• Alan LarimerAlan Larimer commented  · 

        The intent is to focus the discussion, It does not specify that they must be directly answered, but that certainly has been a hurdle in some teams. I agree with Dan Bergh Johnsson that a change to more closely mirror the descriptions of other events (inputs and outputs, purpose) might be helpful. The Development Team may benefit from SM suggestions for techniques, but DT self-organization will better flourish if the how is not prescribed.

      • Naveen NanjundappaNaveen Nanjundappa commented  · 

        I Support this, Infact most of the teams I coach, doesn't use the 3 questions format and they use visual board for "planning for the day"

        3 questions are one technique and a framework shouldn't recommend the tool/technique. Especially Scrum being simple inspect and adapt framework, I would he happy to see dropping these questions from the list or state it's one technique to do daily scrum.

      • Martien van SteenbergenMartien van Steenbergen commented  · 

        May I suggest to have Scrum focus more on the work that needs to be done—to achieve the Sprint Goal—rather than the persons doing it by including questions like:
        1) Which items can we finish today?
        2) Which items can we get closer to the finish line today?
        3) Which items that are blocked or slow movers can we speed up?
        4) Who is working on items that are not on the board?
        5) How can we help each other best today?
        Assuming that all items contribute to achieving the Sprint Goal.

      • Steven SpearmanSteven Spearman commented  · 

        I like the idea of optional, dropping them entirely seems like a shame since they have been helpful to many.

      • Dan Bergh JohnssonDan Bergh Johnsson commented  ·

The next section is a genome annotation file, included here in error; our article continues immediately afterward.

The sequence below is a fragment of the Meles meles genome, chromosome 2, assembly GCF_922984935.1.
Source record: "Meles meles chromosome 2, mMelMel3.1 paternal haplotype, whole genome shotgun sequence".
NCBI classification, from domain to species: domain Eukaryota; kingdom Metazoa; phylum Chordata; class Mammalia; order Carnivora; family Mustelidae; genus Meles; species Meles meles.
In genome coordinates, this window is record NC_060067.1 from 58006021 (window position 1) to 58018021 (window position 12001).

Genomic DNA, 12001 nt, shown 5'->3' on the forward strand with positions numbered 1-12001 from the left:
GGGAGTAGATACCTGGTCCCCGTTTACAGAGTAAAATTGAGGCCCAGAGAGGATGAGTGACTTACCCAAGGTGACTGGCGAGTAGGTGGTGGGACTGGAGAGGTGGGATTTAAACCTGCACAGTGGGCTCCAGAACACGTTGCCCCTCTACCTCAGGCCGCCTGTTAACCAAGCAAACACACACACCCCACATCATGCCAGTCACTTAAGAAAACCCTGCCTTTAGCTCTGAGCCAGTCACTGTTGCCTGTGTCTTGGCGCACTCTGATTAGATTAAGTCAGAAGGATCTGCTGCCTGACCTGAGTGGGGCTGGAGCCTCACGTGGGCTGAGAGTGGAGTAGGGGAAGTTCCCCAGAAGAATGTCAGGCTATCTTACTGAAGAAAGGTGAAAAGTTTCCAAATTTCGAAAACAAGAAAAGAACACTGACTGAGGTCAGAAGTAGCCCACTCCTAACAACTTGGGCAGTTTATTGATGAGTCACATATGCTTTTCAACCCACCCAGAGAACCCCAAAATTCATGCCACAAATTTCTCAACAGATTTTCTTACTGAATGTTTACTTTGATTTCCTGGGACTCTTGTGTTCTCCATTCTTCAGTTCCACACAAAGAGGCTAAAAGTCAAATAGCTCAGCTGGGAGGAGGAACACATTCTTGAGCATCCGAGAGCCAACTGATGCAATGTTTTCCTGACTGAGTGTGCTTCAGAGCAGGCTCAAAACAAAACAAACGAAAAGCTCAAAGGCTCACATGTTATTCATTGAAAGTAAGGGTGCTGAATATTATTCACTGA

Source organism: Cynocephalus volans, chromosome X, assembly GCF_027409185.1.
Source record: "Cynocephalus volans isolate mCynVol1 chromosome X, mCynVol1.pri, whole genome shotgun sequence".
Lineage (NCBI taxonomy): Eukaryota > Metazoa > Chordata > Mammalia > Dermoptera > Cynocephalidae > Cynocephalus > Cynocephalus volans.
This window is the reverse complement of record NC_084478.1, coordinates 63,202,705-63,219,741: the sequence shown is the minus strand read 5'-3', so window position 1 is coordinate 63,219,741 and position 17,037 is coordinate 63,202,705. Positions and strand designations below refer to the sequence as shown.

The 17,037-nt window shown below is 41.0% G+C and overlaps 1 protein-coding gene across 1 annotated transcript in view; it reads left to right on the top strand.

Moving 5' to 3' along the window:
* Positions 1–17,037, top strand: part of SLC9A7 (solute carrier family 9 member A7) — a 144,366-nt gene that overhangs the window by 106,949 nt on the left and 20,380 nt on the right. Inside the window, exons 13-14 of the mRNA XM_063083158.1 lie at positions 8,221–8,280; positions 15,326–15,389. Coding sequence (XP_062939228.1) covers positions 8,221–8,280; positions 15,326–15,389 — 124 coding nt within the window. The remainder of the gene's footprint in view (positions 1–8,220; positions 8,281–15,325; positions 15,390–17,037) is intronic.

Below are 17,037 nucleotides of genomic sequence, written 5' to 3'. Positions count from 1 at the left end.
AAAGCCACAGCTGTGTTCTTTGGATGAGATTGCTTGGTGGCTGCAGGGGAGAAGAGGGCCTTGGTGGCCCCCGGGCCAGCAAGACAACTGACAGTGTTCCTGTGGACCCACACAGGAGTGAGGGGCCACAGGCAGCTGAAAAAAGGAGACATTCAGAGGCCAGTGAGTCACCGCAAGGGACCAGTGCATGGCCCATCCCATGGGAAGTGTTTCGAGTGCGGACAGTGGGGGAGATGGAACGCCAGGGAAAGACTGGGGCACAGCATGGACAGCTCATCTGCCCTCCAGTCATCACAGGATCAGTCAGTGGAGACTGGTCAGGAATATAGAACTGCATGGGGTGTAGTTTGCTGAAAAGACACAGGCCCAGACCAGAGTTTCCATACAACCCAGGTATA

The specific three questions are a specific meeting design to obtain the purpose of the standup in a specific context. It would make more sense to describe the Purpose and Outcome and let scrum masters device a meeting design that serves the team.

      • Forest MarieForest Marie commented  · 

        Richard - when you "walk the board," those 3 questions are still answered.

        The Guide says:

        "During the meeting, the Development Team members explain:

        What did I do yesterday that helped the Development Team meet the Sprint Goal?
        What will I do today to help the Development Team meet the Sprint Goal?
        Do I see any impediment that prevents me or the Development Team from meeting the Sprint Goal?"

        While I see your point, I wouldn't say that's mandating it be sequential from one Dev team member to the next.

      • Anonymous commented  · 

        +1. I've seen the daily scrum reduce to a sheer status update on quite a few occasions, especially when team members tend to spent too much focus & time answering the very first question, instead of evaluating how the sprint is tracking!